Take the 2-minute tour ×
Stack Overflow is a question and answer site for professional and enthusiast programmers. It's 100% free, no registration required.

In Effective Java, Joshua Bloch discusses the principle of PECS (Producer-Extends, Consumer-Super).

My understanding of this is that to increase API flexibility, the input (a collection that produces) should be made covariant and the output (collection that consumes) should be contravariant.

A function that implements this principle can have the following signature:

private static void func( ArrayList<? extends Object> input, ArrayList<? super Integer> output)

However, in Scala, the Function1 trait has the following signature:

trait Function1[-T1, +R] extends AnyRef

T1 (the input type) is contravariant while the R (output type) is covariant.

Is my understanding correct? If so, why is PECS not applied in Scala's Function1 trait?

share|improve this question

2 Answers 2

up vote 5 down vote accepted

Joshua is correct, and so is Scala. In fact, Scala mandates this rule, so you don't need to worry about it. Java, because it doesn't have variance annotations and has to make do with existentials at the call site, needs them to guide the programmers as to the correct design.

Scala has variance annotations at the definition site, while java has existentials at the call site. The output of the call is the input of the definition, and vice versa.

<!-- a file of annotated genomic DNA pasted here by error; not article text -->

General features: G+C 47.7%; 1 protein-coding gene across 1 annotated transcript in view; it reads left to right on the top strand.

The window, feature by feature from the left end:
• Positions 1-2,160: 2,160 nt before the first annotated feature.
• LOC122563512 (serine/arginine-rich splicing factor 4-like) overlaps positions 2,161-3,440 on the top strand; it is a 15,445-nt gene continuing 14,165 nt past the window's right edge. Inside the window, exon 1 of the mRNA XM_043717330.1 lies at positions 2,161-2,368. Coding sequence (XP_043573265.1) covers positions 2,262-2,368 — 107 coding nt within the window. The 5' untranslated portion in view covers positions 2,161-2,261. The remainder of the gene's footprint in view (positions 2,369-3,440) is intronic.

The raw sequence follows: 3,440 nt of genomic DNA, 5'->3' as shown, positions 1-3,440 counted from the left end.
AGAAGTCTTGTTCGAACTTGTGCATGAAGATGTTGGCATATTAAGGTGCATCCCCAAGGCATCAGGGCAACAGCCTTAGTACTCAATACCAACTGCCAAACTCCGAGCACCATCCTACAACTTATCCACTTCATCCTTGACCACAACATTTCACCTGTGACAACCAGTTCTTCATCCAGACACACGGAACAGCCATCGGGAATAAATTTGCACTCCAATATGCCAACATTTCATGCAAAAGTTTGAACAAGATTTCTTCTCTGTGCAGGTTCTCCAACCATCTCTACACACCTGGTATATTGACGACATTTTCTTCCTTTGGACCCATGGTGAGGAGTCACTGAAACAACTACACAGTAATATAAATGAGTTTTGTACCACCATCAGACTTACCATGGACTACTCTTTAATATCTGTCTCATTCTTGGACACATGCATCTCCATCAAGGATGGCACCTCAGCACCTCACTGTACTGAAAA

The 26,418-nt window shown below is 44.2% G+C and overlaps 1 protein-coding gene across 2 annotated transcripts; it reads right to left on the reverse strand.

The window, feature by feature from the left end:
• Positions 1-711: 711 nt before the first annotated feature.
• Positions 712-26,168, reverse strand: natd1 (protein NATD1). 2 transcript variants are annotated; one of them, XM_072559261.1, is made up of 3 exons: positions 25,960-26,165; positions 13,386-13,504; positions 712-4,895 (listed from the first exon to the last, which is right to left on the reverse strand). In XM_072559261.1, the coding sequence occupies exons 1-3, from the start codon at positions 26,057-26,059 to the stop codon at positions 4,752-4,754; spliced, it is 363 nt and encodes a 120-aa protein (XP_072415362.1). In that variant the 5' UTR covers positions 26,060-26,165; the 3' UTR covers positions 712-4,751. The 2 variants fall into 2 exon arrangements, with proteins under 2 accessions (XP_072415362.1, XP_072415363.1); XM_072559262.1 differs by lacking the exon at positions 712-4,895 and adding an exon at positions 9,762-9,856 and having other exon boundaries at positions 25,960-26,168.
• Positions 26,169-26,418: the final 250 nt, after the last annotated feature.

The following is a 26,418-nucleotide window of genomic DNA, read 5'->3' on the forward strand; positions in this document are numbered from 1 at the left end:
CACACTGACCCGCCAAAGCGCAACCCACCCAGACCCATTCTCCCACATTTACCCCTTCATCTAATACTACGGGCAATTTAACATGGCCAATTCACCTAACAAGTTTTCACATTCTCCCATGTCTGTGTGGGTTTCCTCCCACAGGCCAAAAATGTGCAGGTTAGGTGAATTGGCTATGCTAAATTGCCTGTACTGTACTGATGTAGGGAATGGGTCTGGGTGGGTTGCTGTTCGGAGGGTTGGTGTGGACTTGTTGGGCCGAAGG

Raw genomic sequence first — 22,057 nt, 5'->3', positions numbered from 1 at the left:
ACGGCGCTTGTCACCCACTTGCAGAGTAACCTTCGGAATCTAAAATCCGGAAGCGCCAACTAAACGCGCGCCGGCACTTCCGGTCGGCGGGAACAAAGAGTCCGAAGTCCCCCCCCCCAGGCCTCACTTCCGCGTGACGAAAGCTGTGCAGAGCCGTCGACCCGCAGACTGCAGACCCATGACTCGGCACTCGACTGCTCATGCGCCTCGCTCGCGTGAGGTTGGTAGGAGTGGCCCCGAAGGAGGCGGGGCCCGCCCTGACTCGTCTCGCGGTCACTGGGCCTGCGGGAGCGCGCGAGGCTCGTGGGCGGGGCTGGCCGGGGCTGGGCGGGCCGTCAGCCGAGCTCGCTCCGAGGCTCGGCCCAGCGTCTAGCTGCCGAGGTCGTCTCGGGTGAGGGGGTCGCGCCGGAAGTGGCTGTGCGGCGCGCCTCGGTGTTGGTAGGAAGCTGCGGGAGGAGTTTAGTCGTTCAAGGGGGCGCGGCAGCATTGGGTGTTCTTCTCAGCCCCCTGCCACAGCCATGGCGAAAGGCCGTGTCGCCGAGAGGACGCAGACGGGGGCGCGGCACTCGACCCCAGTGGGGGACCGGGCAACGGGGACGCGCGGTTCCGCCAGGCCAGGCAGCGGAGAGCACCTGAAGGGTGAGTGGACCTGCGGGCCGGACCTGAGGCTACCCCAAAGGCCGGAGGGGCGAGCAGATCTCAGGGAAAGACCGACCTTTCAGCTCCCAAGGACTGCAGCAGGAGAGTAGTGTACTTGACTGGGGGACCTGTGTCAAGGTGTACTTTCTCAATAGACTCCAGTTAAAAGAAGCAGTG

A Function1 is not reading from its parameter, or writing to its result, which is what reduce is doing on Joshua's example. Instead you have to think of Function1 as a collection.

When you write to a collection, that collection is a consumer. Similarly to a function: when you call it, you are writing to it. So, the input parameter, which is being written to, must be contra-variant.

Likewise, when you read from a collection, that collection is a producer. You read a function by look at its result, so the output parameter must be co-variant.

As you see, that is exactly Function1 notation.

share|improve this answer

The wildcards on func apply to the types being passed in to the method. They mean any ArrayList can be passed for input and either ArrayList<Object>, ArrayList<Number> or ArrayList<Integer> can be passed for output. The method itself isn't generic.

With the scala Function1 type, the variance applies to the type, so that a Function1[AnyRef, Integer] could be used where a Function[AnyRef, Number] is needed.

share|improve this answer

Your Answer

 
discard

By posting your answer, you agree to the privacy policy and terms of service.

Not the answer you're looking for? Browse other questions tagged or ask your own question.